Roasted Chicken and Quinoa Salad with Ras El Hanout

Roast chicken, tabouleh, hummus, and tzatziki arranged in serving dishes on a bright purple tablecloth

I’m on a train tonight, speeding to Seattle through the blinding radiance of sun and sky and orange sleepy light. Sometimes we’re next to the ocean, where gold skitters across the surface of the water and sometimes we’re in the woods, where the gold is interrupted by the softest of pine shapes. I’m listening to Amen Dune and my heart is hurting, how do you even start to think of all the shattering of hearts and spirits in Orlando right now? It feels too abstract when it’s so far away, thinking about it is like laying in bed at night trying to get a sense of how large the universe is. I’m trying to concentrate on chasing the sun in this train, about seeing my family in Seattle, about how lucky I am in one million ways, and about this past year’s events – both good and bad. I love my family, I love my friends, I’m trying to think of you all right now and just send rays of kindness in your direction; I hope you can feel it. I have a private blog of my favourite poems and quotations and right now I keep falling back to this one from Marcel Proust’s The Remembrance of Things Past:

“When nothing else subsists from the past, after the people are dead, after the things are broken and scattered· the smell and taste of things remain poised a long time, like souls· bearing resiliently, on tiny and almost impalpable drops of their essence, the immense edifice of memory.”

Be with the people who you love as much as you can. Forgive petty indifferences as they come, and seek to connect hearts as much as possible. Make a nice meal for the people you love, or better yet, make it together. This meal was made for my friends with ingredients from Morocco brought to me by other dear friends. Lie under the dense canopy of gentle goodness whenever you can, be better through the gold light in your life.

roasted chicken:

1 roasting chicken

Olive oil

Ras El Hanout

1 yellow onion, roughly chopped into large pieces

Kosher salt

Freshly cracked pepper

Fleur de sel (optional)

  1. Preheat the oven to 450 degrees.
  2. Rub the chicken skin with the Ras El Hanout until covered. Place the chicken breast up in a small roasting pan on top of the chopped onion. Drizzle with a generous amount of olive oil and season with kosher salt and pepper.
  3. Roast the bird for 15 minutes at high heat. Lower the temperature to 350 degrees and roast for about another 45 minutes (times will vary depending on the size of the chicken, but you’re aiming for an internal temperature of 165 degrees).
  4. Tent the chicken with aluminum foil once it’s out of the oven, give it about 15-20 minutes to rest if you’re eating it right away. Carve the meat and arrange on a big serving platter; add a small sprinkling of fleur de sel if you have it.

quinoa salad:

1 cup of quinoa

1 English cucumber, cut into thin quarter moons

1 pint grape tomatoes, halved

1 bunch of scallions, green parts sliced thinly

1 bunch parsley, roughly chopped

1 bunch of mint, roughly chopped

Juice and zest of 1 lemon

2 Tbsp. red wine vinegar

2 tsp. Ras El Hanout

1/4 cup olive oil

Kosher Salt

Freshly cracked pepper

  1. Cook the quinoa according to package directions. Fluff with a fork and move it to the fridge to cool.
  2. Add the cucumber, tomatoes, scallions, parsley, and mint to a large salad bowl. Add the quinoa and gently toss to combine.
  3. Whisk together the lemon juice, red wine vinegar, Ras El Hanout, olive, salt, and pepper. Taste and adjust if needed.
  4. Pour the dressing over the salad and toss again to coat. Allow to sit for at least half an hour, giving it some extra freshly cracked pepper before serving for good measure. This salad keeps for about 3 days in the fridge and makes a perfect portable lunch.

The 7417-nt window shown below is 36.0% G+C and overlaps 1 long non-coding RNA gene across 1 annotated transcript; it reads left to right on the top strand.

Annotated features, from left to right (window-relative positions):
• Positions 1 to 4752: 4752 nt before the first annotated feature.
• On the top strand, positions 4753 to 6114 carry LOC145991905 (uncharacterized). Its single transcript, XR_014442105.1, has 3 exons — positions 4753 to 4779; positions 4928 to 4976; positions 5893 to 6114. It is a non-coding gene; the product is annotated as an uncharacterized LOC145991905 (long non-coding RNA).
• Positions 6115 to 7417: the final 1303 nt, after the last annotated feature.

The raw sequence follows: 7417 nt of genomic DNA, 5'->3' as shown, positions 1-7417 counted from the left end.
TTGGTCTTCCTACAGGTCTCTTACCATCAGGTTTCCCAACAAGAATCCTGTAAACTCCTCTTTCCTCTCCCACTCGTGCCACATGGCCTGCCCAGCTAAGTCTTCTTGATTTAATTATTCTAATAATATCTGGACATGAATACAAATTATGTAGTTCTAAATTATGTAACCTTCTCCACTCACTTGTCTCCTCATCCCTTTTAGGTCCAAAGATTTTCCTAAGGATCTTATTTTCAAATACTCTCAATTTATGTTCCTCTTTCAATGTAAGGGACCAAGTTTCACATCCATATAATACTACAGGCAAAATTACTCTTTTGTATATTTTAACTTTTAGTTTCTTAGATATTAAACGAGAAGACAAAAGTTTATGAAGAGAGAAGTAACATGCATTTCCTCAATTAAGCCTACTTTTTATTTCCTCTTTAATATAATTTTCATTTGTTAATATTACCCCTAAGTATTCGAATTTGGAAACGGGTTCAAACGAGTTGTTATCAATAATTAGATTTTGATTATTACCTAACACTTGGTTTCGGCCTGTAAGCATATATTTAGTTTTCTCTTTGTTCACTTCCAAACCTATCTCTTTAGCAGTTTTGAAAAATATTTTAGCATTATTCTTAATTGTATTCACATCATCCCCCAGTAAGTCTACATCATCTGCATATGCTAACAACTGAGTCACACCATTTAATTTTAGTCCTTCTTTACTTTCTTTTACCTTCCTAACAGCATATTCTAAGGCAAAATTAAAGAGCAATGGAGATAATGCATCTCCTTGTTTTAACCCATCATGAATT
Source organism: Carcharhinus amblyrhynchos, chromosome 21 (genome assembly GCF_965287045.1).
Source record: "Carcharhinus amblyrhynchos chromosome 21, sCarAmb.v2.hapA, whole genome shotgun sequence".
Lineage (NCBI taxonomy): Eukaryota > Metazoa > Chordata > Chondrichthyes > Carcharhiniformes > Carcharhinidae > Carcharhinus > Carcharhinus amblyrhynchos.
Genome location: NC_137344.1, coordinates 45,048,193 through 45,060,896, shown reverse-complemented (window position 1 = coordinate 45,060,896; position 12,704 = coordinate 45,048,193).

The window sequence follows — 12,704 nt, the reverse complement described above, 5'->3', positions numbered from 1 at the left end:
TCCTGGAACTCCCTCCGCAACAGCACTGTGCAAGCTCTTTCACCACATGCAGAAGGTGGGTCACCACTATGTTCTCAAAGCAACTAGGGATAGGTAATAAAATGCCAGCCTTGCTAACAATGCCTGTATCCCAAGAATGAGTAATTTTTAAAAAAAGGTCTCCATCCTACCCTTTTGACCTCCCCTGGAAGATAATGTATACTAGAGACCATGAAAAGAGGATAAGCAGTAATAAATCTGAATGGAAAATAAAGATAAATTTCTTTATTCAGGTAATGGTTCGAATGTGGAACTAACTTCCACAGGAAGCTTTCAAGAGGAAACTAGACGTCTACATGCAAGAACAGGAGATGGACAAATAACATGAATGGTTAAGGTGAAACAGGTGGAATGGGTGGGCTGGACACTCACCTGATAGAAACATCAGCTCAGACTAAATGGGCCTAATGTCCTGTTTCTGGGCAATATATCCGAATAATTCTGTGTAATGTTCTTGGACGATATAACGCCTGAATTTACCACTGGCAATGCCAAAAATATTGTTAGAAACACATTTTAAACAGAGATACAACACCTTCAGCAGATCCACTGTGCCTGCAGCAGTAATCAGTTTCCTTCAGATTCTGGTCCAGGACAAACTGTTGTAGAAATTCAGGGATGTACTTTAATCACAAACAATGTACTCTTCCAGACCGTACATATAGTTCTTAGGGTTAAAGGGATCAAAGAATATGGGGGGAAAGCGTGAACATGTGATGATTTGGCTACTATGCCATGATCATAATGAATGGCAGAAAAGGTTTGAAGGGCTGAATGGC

Amen Dunes – Splits Are Parted

Quinoa Salad with Roasted Vegetables and a Creamy Greek Yogurt and Orange Dressing

White dish full of quinoa and roasted vegetable salad beside a glass container containing creamy orange salad dressing.

This recipe is a testament to the infinite usefulness of leftovers; cold cooked quinoa and roasted vegetables from last night’s dinner form the framework for this hearty grain salad. I can’t think of a single vegetable that wouldn’t be a delicious addition, and for this particular version I used red onions, sweet peppers, fennel, carrots, sweet potatoes, Brussels sprouts, and mushrooms that had been roasted for 45 minutes at 375 degrees the previous evening (a massive plate of roasted vegetables on a rainy Friday night is my idea of heaven). The black sesame seeds and hemp hearts add a nutty flavour and extra texture, both could be substituted with other seeds or nuts or even omitted entirely. There’s something about the taste of fresh citrus on grain salads that I love, especially during December when all of the lovely oranges are beginning to appear at produce stands in Vancouver. I used a Cara Cara orange for this salad because I love their bitter and only slightly sweet flavour but any type would work well, including my two other favourites, clementines and blood oranges. Serve this salad at room temperature either as is, or with avocado and orange slices gently stirred in on a bed of mixed baby greens. This quinoa salad will keep in the fridge for several days and therefore makes a great portable lunch or reliable dinner at the end of a long day.

quinoa salad with roasted vegetables:

2 cups of cooked quinoa

About 2 generous cups worth of cold, leftover roasted vegetables

1 leek, the white part only cut into very thin half moons

1/2-3/4 cup of Italian parsley, finely shredded

1/4 cup of dried cranberries or cherries, minced

2 Tbsp. black sesame seeds

2 Tbsp. hemp hearts

creamy greek yogurt and orange salad dressing:

Juice and zest of 1 orange

2 Tbsp. Greek yogurt

2 Tbsp. olive oil

1 Tbsp. sherry vinegar

1/2 tsp. garam masala

1 tsp. kosher salt

Generous pinch of freshly cracked pepper

  1. In a large salad bowl combine the quinoa, roasted vegetables, chopped leek, parsley, dried fruit, sesame seeds, and hemp hearts.
  2. Shake all of the salad dressing ingredients together in a glass jar and pour over the quinoa and roasted vegetable mixture stirring gently to cover.
  3. Allow the salad to sit for at least 15 minutes, serving at room temperature as is, garnished with orange and avocado slices, or on a large bed of mixed greens.

Hexagonal dish of quinoa salad with Christmas lights off to the side.